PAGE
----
In 1967 Bert Jansch was highly regarded in folk circles but still some months away from forming breakthrough folk-rock-jazz five-piece band Pentangle with his six-string mate John Renbourn.
He had, however, released three guitar+voice albums plus another with Renbourn. Bert had also been hanging out with Donovan where he had been enough impressed with the trappings of pop success that he was convinced to try his hand at a similar kind of gently psychedelic chamber pop.
Jansch had a new girlfriend (Judy Nicola Cross), the services of a bright young arranger (David Palmer), and considerable cache on the folk circuit.
The result was the album Nicola, recorded in April 1967 and released in July.
“Go your way my love” is a mossy green wonder of an opener. Bert’s delicate guitar picking accompanies his oh-so-human voice in a brooding minor key song he co-wrote with folk legend Anne Briggs. It is a wonderful beginning. (Listen here)
There was a single from Nicola and it’s up next. If you think “Woe is love, my dear” is a downbeat title for a sunny pop single in the summer of ’67, you’re not alone. The single stiffed, despite having a full-on orchestral arrangement including piccolo trumpet just like “Penny Lane” (released a month earlier). It’s sweet and nicely done, but rather derivative.
The master-folky is on much safer ground with the instrumental “Nicola”, where the guitar is accompanied by a sparse baroque string arrangement that owes a whole heap to the work of John Renbourn (with whom Bert and Nicola were sharing a house at the time). When the tune goes jazzy, it works a treat and presages Pentangle deliciously.
“Come back baby” is a classic acoustic blues: voice, guitar and the loss of a woman. Basic and brilliant. (Or at least as basic as Jansch’s guitar work ever gets.)
As we saw in the previous post, Donovan was strongly influenced by Jansch. “A little sweet sunshine” suggest that the process was not entirely one-way. This song sounds just like a Donovan cut, substituting Bert’s casual, down-at-heel voice for Don’s mannered tenor. It’s a mid-60s pop-by-numbers number and not especially memorable.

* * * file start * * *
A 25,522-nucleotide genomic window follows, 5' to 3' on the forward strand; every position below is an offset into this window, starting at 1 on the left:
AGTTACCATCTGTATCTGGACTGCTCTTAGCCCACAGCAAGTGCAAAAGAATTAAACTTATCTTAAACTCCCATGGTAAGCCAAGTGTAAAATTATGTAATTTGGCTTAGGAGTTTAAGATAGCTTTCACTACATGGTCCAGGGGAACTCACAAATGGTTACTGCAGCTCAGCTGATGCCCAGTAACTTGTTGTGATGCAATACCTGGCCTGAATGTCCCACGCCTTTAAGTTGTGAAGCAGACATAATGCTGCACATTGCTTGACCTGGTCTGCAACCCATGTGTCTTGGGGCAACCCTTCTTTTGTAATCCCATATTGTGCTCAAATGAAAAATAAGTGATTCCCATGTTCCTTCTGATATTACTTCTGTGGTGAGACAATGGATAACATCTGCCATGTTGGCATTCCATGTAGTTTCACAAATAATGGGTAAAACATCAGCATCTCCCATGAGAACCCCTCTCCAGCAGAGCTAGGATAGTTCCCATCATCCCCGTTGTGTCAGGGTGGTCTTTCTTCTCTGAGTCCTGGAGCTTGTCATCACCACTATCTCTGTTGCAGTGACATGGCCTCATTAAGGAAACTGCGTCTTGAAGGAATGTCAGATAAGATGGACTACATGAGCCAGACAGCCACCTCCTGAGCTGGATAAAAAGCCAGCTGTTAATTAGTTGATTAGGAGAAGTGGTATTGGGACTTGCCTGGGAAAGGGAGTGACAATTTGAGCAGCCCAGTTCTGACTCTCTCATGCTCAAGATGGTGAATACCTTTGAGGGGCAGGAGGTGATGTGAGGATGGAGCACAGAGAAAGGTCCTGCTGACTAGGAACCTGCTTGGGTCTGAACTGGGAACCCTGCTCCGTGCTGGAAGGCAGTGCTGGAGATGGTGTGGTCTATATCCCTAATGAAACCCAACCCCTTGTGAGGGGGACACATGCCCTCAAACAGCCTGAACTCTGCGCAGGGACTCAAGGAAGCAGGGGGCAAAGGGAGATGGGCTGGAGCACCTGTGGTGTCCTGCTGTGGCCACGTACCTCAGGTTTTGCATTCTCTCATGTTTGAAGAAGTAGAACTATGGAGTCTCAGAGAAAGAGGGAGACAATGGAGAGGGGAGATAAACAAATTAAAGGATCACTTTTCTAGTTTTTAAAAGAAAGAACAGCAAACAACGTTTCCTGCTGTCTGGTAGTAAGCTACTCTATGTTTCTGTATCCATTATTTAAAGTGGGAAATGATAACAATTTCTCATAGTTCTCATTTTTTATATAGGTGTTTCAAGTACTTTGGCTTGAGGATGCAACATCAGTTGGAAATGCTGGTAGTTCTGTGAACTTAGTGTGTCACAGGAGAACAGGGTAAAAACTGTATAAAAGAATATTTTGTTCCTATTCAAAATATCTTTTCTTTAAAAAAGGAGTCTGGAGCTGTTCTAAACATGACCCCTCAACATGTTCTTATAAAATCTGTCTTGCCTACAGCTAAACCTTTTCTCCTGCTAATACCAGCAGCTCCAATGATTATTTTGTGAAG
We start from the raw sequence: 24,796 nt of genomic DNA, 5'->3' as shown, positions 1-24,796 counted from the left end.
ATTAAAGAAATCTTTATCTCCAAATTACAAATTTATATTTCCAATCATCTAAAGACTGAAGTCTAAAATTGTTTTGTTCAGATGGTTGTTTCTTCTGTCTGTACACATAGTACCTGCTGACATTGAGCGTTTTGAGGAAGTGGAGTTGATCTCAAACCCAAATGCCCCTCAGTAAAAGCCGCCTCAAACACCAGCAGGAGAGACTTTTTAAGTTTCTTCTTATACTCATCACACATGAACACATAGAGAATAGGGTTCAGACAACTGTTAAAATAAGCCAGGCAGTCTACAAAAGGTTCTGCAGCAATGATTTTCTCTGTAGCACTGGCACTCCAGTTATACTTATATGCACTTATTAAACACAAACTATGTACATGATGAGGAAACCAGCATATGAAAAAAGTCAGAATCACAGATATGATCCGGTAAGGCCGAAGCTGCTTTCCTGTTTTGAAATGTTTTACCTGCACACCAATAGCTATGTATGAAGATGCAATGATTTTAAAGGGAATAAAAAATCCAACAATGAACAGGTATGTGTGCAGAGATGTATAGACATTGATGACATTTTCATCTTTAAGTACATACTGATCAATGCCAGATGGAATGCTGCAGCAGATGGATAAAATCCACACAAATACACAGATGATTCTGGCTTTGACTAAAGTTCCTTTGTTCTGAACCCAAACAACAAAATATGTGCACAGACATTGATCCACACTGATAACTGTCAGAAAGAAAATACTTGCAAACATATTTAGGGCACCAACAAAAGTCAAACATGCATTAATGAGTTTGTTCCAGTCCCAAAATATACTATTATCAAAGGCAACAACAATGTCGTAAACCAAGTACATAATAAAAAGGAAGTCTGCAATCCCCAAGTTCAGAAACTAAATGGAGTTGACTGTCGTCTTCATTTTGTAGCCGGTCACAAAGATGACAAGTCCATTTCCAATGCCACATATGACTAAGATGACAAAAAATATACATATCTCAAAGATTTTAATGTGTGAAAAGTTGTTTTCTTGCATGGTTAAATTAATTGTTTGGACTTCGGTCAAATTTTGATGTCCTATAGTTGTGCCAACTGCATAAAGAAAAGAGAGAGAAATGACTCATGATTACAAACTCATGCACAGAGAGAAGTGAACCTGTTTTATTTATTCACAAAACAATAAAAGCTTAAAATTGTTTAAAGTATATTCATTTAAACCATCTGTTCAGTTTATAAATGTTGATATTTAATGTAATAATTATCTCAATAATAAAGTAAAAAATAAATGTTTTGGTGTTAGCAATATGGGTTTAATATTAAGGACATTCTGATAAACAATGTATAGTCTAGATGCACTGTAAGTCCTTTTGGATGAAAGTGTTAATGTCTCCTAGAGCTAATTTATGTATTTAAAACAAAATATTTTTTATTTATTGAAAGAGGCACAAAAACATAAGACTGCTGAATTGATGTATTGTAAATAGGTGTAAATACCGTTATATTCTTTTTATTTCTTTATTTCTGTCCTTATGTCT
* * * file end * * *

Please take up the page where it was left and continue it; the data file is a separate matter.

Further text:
Side two opens with a timeless piece of English whimsy. “Rabbit run” gathers images from The Wind in the Willows and pours them into a classic folk song with a double-tracked Bert vocal. Then we are back in chamber pop territory for “Life depends on love”, with another lavish Palmer arrangement. Again, it’s sweet and by the time its 1:45 has passed you’re happy enough for it to be over.
How refreshing then, to have this confection followed by another palate cleansing acoustic blues, “Weeping willow blues”. Another simple acoustic number is next, “Box made of love”. As you may have gathered I prefer these stripped back numbers, though that may be because I already knew the folk-blues albums of that came before and after Nicola.
Another pop song with backing follows before the album finishes in a low key way with the guitar blues “If the world wasn’t there”. It’s a Jansch original that sounds like it’s been around for decades.
Here’s the thing about Nicola. If you like a lush 60s pop sound, you’ll probably enjoy the Palmer-arranged set pieces and tolerate the acoustic stuff, while folk/blues fans may be put off by the fancy-schmancy orchestral foliage and prefer the ‘pure’ pruned material.
I’m generally in the latter category. If you are too, try an earlier or a later Bert Jansch album. I’d recommend 1966’s Jack Orion or, from 1969, Birthday Blues. Or Pentangle, of course. They’re marvellous.
Bert Jansch — Nicola Released: July 1967 Label: Transatlantic Duration: 31:38
THE 1967 SERIES (as of 1st May)
The Doors—The Doors
Jefferson Airplane—Surrealistic Pillow
The Byrds—Younger Than Yesterday
Aretha Franklin—I Never Loved A Man The Way That I Love You
Aretha Franklin—Aretha Arrives
Gary Burton—Lofty Fake Anagram
Booker T & The MGs—Hip Hug-Her
Leonard Cohen—Songs of Leonard Cohen